15. Ecological Monitoring and Compliance Program Fiscal Year 1998 Report

    SciTech Connect (OSTI)

    Bechtel Nevada Ecological Services

    1998-10-01T23:59:59.000Z

    The Ecological Monitoring and Compliance program, funded through the U. S. Department of Energy/Nevada Operations Office, monitors the ecosystem of the Nevada Test Site and ensures compliance with laws and regulations pertaining to NTS biota. This report summarizes the program's activities conducted by Bechtel Nevada during fiscal year 1998. Twenty-one sites for seven projects were surveyed for the presence of state or federally protected species. Three projects were in or near habitat of the threatened desert tortoise and required special clearance and transect surveys. All geospatial data collected were entered into Bechtel Nevada's Ecological Geographic Information system for use in ongoing ecosystem management of the NTS.

  16. Los Alamos National Laboratory compliance with cultural resource management legislation

    SciTech Connect (OSTI)

    Olinger, C.E.; Rea, K.H.

    1984-01-01T23:59:59.000Z

    Cultural resources management is one aspect of NEPA-induced legislation increasingly affecting federal land managers. A number of regulations, some of them recent, outline management criteria for protecting cultural resources on federal land. Nearly all construction projects at the 11,135 hectare Los Alamos National Laboratory in northern New Mexico are affected by cultural resource management requirements. A substantial prehistoric Puebloan population occupied the Laboratory area from the 13th to the early 16th centuries. Grazing, timbering, and homesteading followed Indian occupation. Therefore, archaeological and historical ruins and artifacts are abundant. The Laboratory has developed a cultural resources management program which meets both legal and project planning requirements. The program operates in coordination with the New Mexico State Historical Preservation Office. Major elements of the Laboratory program are illustrated by a current project involving relocation of a homesteader's cabin located on land required for a major new facility. The Laboratory cultural resource management program couples routine oversight of all engineering design projects with onsite resource surveys and necessary mitigation prior to construction. The Laboratory has successfully protected major archaeological and historical ruins, although some problems remain. The cultural resource program is intended to be adjustable to new needs. A cultural resource management plan will provide long-term management guidance.

  17. Estimation of fracture compliance from tubewaves generated at a fracture intersecting a borehole

    E-Print Network [OSTI]

    Bakku, Sudhish Kumar

    2011-01-01T23:59:59.000Z

    Understanding fracture compliance is important for characterizing fracture networks and for inferring fluid flow in the subsurface. In an attempt to estimate fracture compliance in the field, we developed a new model to ...

  18. Diesel Engine CO2 and SOx Emission Compliance Strategy for the...

    Office of Energy Efficiency and Renewable Energy (EERE) Indexed Site

    Compliance Strategy for the Royal Navy (RN) and Royal Fleet Auxiliary (RFA) Flotillas Diesel Engine CO2 and SOx Emission Compliance Strategy for the Royal Navy (RN) and Royal...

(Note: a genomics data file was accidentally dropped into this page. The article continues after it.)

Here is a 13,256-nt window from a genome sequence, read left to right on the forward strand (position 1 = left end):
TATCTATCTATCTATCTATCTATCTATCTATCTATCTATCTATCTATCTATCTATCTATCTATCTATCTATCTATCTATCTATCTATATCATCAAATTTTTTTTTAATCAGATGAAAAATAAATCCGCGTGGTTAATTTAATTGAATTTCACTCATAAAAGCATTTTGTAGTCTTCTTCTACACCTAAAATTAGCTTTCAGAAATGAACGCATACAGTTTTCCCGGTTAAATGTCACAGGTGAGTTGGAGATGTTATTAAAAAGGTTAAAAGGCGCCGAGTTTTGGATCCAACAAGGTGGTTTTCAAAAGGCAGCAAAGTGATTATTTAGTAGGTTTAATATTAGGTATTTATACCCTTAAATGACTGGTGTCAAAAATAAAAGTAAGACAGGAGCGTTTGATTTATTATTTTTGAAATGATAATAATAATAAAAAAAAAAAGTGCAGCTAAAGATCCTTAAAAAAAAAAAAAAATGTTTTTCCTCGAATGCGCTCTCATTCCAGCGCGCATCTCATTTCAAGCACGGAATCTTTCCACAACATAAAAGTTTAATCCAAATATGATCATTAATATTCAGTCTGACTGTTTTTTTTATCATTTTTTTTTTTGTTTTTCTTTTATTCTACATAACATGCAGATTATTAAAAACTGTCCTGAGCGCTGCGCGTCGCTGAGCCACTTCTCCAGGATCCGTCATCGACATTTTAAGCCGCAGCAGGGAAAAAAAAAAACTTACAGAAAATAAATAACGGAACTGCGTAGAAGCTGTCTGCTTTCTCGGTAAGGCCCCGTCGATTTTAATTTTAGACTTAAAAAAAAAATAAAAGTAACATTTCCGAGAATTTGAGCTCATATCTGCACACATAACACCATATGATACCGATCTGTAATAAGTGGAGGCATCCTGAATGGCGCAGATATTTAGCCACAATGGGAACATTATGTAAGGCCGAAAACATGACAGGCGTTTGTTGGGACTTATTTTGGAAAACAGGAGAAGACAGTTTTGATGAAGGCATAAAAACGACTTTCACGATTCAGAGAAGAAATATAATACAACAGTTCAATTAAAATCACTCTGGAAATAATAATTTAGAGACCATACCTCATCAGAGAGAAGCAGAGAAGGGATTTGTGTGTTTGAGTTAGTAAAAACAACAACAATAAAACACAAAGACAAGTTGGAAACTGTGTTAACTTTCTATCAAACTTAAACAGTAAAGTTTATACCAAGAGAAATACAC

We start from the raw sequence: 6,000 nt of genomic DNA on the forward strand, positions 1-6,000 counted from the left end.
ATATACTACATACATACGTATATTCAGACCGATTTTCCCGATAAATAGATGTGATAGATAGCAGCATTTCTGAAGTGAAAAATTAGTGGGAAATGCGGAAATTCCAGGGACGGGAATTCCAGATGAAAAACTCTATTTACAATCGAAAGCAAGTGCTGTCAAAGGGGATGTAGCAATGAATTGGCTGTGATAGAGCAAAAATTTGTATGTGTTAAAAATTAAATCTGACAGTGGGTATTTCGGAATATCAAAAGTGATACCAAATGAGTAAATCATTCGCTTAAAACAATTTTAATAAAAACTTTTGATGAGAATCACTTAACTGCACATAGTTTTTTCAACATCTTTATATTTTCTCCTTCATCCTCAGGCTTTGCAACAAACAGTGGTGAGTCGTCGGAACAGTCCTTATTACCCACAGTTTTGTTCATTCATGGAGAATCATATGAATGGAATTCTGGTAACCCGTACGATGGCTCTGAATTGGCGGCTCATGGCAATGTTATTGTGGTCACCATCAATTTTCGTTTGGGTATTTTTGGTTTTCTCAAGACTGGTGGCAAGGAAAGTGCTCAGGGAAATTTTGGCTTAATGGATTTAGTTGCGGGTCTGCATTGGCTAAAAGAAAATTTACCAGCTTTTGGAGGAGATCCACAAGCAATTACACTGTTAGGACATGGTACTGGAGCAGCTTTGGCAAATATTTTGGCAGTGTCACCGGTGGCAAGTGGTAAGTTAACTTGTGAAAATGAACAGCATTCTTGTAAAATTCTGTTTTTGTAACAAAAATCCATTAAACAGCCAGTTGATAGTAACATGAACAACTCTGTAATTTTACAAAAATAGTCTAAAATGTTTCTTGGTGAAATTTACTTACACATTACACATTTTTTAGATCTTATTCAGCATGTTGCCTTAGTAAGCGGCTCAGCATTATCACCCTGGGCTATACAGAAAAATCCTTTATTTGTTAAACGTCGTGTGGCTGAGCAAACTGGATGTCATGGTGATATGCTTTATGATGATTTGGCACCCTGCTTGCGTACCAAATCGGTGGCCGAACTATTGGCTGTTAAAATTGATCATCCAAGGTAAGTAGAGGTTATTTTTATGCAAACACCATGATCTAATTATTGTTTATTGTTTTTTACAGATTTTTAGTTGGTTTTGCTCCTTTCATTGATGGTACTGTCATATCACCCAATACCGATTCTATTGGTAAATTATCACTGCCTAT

19. OHS certification and legal compliance management in France: a quantitative survey

    E-Print Network [OSTI]

    Paris-Sud XI, Universit de

    OHS certification and legal compliance management in France: a quantitative survey Thomas the principal results. Keywords: Occupational health and safety, quantitative survey, management of legal, Sophia Antipolis, France b PREVENTEO, Le Cannet, France Abstract: Management of legal compliance

  20. Trustworthy Computing | Microsoft's Approach to Compliance in the Cloud 1 The Microsoft Approach to

    E-Print Network [OSTI]

    Chaudhuri, Surajit

    Trustworthy Computing | Microsoft's Approach to Compliance in the Cloud 1 The Microsoft Approach to Compliance in the Cloud Microsoft Trustworthy Computing Executive summary Microsoft recognizes that trust Microsoft cloud services create customer choice 11 #12;Trustworthy Computing | The Microsoft Approach

  1. Increasing Child Compliance with Essential Healthcare Routines: Acquisition, Maintenance, and Generalization

    E-Print Network [OSTI]

    Harrison, Kelley Lynne Attix

    2014-08-31T23:59:59.000Z

    be effective and by assessing whether the effects of compliance training in an analogue setting will generalize to the actual healthcare setting. Keywords: demand fading, differential reinforcement, essential healthcare routines, compliance, problem behavior...

  2. Lab grants Decision Sciences

    Broader source: All U.S. Department of Energy (DOE) Office Webpages (Extended Search)

    AFDC Printable Version Share this resource Send a link to EERE: Alternative Fuels Data Center Home Page to someone by E-mail Share EERE: Alternative Fuels Data Center Home Page on Facebook Tweet about EERE: Alternative Fuels Data Center Home Page on Twitter Bookmark EERE: Alternative1 First Use of Energy for All Purposes (Fuel and Nonfuel), 2002; Level: National5Sales for4,645U.S. DOEThe Bonneville PowerCherries 82981-1cnHigh SchoolIn12electron 9 5 - -/e),,s -Labgrants Decision Sciences

  3. Commission decision on the Department of Water Resources' Application for Certification for the Bottle Rock Geothermal Project